While Storks nest on chimneys and roofs in Europe, they seem to favour Minarets and Roman ruins in Morocco.
The ancient Roman sight at Chellah, on the edge of the city Rabat was port and trading town called Sala Colonia. The Romans established Sala Colonia in 40 AD.
In 250 AD the local Berber tribesmen gained control of the city. It appears to have developed little until the 12 the century AD Abdul-Mu’min built defensive walls around the entire complex. Some sources say it was used a fort, others that it was a burial ground by the Almohas dynasty.
What is certain is that became a holy necropolis (Chellah) under the Merinid Dynasty who constructed the mosque and the mineret pictured. The Merinad Sulton Abu Al-Hasan (c.1297-1351) ruled Morocco twenty years. Although he died in the high Atlas Mountains after being defeated by his son Abu Inan Faris, his resting place is Chellah
The archaeological site of Volubilis was an important outpost of the Roman Empire founded in the 3rd century BC. There are the remains of impressive civic structures and well preserved mosiac floors.
We arrived on a cold, windy day but the light made the site wonderfuly dramatic. Our diminutive elderly site guide did not share our wish to soak up the atmosphere. “Come on my family,” he kept saying, trying to gather the stragglers and keep his flock on the move.
Piling laughingly into the van, we recounted to Said how we’d been an unruly brood. That sealed it: from then on our little group became “La Famille”.
As far as I know, there is only one stall in the Medina at Meknes that sells camel meat. It is not difficult to find, just look out for the camel’s head. Said, our wonderful guide bought a big lump of lean meat, and we headed for a little eatery. They minced the meat, mixed it with onions and herbs then cooked it on the spot.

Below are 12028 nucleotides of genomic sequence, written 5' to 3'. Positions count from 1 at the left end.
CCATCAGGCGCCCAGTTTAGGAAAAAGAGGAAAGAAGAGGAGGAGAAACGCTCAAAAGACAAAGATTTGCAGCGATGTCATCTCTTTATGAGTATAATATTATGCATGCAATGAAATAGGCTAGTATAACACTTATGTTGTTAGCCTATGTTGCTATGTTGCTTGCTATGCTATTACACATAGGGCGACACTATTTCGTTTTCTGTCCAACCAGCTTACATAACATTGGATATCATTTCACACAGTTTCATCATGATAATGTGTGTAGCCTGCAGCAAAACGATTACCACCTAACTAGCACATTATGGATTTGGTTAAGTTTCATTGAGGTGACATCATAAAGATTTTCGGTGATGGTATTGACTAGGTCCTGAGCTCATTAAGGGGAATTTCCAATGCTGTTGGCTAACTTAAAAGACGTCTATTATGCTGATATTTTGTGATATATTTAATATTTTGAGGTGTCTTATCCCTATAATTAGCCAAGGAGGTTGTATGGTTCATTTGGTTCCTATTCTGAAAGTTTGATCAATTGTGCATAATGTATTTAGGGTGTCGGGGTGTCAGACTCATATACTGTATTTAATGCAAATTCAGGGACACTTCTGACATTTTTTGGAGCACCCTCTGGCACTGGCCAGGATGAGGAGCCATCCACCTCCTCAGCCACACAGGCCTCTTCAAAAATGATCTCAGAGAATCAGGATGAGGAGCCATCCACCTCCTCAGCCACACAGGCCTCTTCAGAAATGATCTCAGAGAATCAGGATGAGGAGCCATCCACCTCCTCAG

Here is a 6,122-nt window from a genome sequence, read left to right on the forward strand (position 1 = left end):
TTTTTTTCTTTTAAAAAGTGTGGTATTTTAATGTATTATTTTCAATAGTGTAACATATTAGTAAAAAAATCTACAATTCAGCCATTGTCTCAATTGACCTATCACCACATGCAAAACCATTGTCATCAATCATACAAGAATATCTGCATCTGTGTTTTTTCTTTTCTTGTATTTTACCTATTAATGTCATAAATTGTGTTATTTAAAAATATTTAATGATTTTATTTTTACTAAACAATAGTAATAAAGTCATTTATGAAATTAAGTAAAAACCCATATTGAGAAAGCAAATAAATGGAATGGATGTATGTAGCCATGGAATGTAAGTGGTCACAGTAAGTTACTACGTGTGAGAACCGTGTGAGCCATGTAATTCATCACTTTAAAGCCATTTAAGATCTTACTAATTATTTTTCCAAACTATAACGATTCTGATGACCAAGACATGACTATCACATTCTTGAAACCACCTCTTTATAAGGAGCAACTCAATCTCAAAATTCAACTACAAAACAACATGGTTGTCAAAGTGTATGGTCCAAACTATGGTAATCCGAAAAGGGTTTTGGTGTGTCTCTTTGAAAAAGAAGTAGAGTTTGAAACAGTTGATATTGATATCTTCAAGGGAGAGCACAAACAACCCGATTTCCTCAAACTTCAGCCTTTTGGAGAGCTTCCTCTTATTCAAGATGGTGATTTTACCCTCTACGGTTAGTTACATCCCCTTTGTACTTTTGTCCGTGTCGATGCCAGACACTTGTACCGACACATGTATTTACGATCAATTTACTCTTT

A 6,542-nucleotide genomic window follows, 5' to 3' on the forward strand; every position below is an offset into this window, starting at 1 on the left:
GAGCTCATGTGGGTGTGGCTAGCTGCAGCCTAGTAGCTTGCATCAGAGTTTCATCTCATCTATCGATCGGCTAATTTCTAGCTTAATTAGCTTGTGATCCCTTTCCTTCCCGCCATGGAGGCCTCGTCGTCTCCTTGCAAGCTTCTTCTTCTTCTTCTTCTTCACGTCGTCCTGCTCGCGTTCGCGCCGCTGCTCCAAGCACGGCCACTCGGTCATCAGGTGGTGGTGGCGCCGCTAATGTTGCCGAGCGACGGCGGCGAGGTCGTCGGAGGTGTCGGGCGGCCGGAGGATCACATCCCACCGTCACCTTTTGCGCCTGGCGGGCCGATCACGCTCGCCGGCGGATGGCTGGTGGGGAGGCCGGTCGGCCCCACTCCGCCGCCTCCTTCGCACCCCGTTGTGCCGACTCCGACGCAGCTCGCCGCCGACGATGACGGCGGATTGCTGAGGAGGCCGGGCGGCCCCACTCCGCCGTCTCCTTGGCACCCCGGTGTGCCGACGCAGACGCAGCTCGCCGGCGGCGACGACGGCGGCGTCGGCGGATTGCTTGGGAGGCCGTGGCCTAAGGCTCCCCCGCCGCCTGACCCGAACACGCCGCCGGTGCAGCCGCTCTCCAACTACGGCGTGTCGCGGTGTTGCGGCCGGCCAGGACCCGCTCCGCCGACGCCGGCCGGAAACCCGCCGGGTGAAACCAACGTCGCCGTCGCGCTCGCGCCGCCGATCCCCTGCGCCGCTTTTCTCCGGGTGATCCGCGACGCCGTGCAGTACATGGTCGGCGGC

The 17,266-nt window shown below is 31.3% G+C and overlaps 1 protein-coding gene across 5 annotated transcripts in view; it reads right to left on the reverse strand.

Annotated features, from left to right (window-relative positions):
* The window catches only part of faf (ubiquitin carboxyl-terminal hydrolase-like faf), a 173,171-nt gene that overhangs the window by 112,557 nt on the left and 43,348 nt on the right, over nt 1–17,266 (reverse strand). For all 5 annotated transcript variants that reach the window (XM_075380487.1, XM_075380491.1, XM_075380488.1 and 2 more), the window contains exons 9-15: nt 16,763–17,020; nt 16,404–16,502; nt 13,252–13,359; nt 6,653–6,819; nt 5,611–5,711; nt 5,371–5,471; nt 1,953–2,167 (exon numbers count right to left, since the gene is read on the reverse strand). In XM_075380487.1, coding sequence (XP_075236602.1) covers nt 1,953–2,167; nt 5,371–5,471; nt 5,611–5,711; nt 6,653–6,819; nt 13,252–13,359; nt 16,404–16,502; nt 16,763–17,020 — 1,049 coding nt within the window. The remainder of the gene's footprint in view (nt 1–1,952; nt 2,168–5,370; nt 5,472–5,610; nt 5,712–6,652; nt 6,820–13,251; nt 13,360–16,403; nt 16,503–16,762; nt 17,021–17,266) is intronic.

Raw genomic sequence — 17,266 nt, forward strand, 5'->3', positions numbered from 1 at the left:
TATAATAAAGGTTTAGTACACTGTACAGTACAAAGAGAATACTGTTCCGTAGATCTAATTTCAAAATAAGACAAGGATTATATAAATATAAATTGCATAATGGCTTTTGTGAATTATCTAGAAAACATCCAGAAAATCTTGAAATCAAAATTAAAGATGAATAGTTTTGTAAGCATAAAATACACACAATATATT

In the meantime we tucked into some delicious vegetarian fare. You will find plenty of healthy sustaining food to enjoy in Morocco if you are a vegetarian.
Our camel burgers were being cooked across the lane in the Meknes Medina
Built between 1986 and 1993, the Hassan II Mosque in Casa Blanca is a monument to local craftsmanship that showcases Moroccan stone and wood. The only imported materials are the Murano glass chandeliers and the white granite columns. It is said that over 6,00 master craftsmen and artisans worked on the mosque.
Our culinary experiences became more and more daring as we progressed. First Morocco burgers, then camel burgers, cow spleen kababs, and the finale, snails followed by sheep’s head in Marrakesh. The latter is not for the faint hearted, of whom I am one, preferring to take photos rather than partake. But those are yet to come.
When on holidays, the exotic exists alongside everyday life. It’s a matter of what we see.
To mindful souls, like my Tai Chi teacher, life is a series of special moments. One day in class, completely out of the blue, he said that he had woken up that morning feeling grateful to be able to open his eyes to see. He said it with such simplicity that I understood something at some deeper level, though I’m not exactly sure what.
Often since that moment I have realised how much I take for granted. I find myself being grateful for small things, noticing and appreciating more.
It was these eye shades on the Etihad flight from Sydney to Casa Blanca that gave me the idea for a series of holiday photos with the theme “Wake me up…” I’m re- blogging them, along with and other posts from a wonderful trip to Morocco. Never before has there been a better time for virtual tourism.
Next stop Madrid. Can hardly wait to immerse myself in art there. This painting of Santa Rufina painted by Diego Velazquez in 1629 -1632 hangs in the small gallery established by the Fundacion Focus-Abengoe, Seville. It’s worth a trip to the Hospital de los Venerables, a 17th century Baroque mansion and a quiet retreat providing respite from the flurry of Seville, to see their small but quality collection of Seville masters. The building, with a beautiful central courtyard, was once a hospice for ageing priests; a very fine place to see out your final time.